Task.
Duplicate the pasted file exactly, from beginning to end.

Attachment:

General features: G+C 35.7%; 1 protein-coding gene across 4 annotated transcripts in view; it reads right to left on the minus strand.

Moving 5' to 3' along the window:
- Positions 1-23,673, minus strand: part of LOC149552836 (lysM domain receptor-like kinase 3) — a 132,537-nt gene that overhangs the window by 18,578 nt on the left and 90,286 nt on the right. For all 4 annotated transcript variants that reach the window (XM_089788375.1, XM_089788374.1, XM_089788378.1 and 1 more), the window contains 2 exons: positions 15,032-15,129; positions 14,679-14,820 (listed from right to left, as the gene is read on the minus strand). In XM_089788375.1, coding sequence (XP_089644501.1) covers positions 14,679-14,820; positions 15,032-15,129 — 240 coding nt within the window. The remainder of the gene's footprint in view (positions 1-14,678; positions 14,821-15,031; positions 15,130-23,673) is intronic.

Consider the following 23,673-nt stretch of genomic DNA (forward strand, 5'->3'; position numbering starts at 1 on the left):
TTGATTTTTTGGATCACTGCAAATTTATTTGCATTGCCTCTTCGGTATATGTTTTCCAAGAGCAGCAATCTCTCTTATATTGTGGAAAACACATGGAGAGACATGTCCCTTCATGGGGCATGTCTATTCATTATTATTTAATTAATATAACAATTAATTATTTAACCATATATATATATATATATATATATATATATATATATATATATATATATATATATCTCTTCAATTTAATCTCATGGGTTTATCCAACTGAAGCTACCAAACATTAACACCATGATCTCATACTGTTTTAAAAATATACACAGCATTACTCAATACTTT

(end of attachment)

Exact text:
General features: G+C 35.7%; 1 protein-coding gene across 4 annotated transcripts in view; it reads right to left on the minus strand.

Moving 5' to 3' along the window:
- Positions 1-23,673, minus strand: part of LOC149552836 (lysM domain receptor-like kinase 3) — a 132,537-nt gene that overhangs the window by 18,578 nt on the left and 90,286 nt on the right. For all 4 annotated transcript variants that reach the window (XM_089788375.1, XM_089788374.1, XM_089788378.1 and 1 more), the window contains 2 exons: positions 15,032-15,129; positions 14,679-14,820 (listed from right to left, as the gene is read on the minus strand). In XM_089788375.1, coding sequence (XP_089644501.1) covers positions 14,679-14,820; positions 15,032-15,129 — 240 coding nt within the window. The remainder of the gene's footprint in view (positions 1-14,678; positions 14,821-15,031; positions 15,130-23,673) is intronic.

Consider the following 23,673-nt stretch of genomic DNA (forward strand, 5'->3'; position numbering starts at 1 on the left):
TTGATTTTTTGGATCACTGCAAATTTATTTGCATTGCCTCTTCGGTATATGTTTTCCAAGAGCAGCAATCTCTCTTATATTGTGGAAAACACATGGAGAGACATGTCCCTTCATGGGGCATGTCTATTCATTATTATTTAATTAATATAACAATTAATTATTTAACCATATATATATATATATATATATATATATATATATATATATATATATATATATATCTCTTCAATTTAATCTCATGGGTTTATCCAACTGAAGCTACCAAACATTAACACCATGATCTCATACTGTTTTAAAAATATACACAGCATTACTCAATACTTT